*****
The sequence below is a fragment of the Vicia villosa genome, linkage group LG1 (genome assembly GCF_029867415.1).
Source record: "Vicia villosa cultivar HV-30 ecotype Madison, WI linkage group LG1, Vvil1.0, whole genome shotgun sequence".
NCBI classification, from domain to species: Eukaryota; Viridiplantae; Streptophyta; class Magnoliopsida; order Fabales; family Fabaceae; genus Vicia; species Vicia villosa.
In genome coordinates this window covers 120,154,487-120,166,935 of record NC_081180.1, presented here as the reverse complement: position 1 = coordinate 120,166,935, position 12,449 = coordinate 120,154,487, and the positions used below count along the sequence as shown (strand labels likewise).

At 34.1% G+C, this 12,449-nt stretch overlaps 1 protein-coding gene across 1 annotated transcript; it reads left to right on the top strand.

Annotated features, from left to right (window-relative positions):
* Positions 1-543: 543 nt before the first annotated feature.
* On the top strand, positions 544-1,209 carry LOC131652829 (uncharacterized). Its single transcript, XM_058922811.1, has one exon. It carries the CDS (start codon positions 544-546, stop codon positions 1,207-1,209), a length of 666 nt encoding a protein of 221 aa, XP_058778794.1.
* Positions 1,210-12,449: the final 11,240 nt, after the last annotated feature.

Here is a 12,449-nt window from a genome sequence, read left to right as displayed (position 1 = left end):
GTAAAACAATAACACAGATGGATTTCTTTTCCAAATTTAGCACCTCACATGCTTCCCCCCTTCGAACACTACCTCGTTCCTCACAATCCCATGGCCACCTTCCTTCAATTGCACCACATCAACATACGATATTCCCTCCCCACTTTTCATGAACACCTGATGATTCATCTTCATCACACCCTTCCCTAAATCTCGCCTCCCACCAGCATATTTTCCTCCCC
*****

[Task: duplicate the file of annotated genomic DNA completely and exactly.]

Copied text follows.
The sequence below is a fragment of the Vicia villosa genome, linkage group LG1 (genome assembly GCF_029867415.1).
Source record: "Vicia villosa cultivar HV-30 ecotype Madison, WI linkage group LG1, Vvil1.0, whole genome shotgun sequence".
NCBI classification, from domain to species: Eukaryota; Viridiplantae; Streptophyta; class Magnoliopsida; order Fabales; family Fabaceae; genus Vicia; species Vicia villosa.
In genome coordinates this window covers 120,154,487-120,166,935 of record NC_081180.1, presented here as the reverse complement: position 1 = coordinate 120,166,935, position 12,449 = coordinate 120,154,487, and the positions used below count along the sequence as shown (strand labels likewise).

At 34.1% G+C, this 12,449-nt stretch overlaps 1 protein-coding gene across 1 annotated transcript; it reads left to right on the top strand.

Annotated features, from left to right (window-relative positions):
* Positions 1-543: 543 nt before the first annotated feature.
* On the top strand, positions 544-1,209 carry LOC131652829 (uncharacterized). Its single transcript, XM_058922811.1, has one exon. It carries the CDS (start codon positions 544-546, stop codon positions 1,207-1,209), a length of 666 nt encoding a protein of 221 aa, XP_058778794.1.
* Positions 1,210-12,449: the final 11,240 nt, after the last annotated feature.

Here is a 12,449-nt window from a genome sequence, read left to right as displayed (position 1 = left end):
GTAAAACAATAACACAGATGGATTTCTTTTCCAAATTTAGCACCTCACATGCTTCCCCCCTTCGAACACTACCTCGTTCCTCACAATCCCATGGCCACCTTCCTTCAATTGCACCACATCAACATACGATATTCCCTCCCCACTTTTCATGAACACCTGATGATTCATCTTCATCACACCCTTCCCTAAATCTCGCCTCCCACCAGCATATTTTCCTCCCC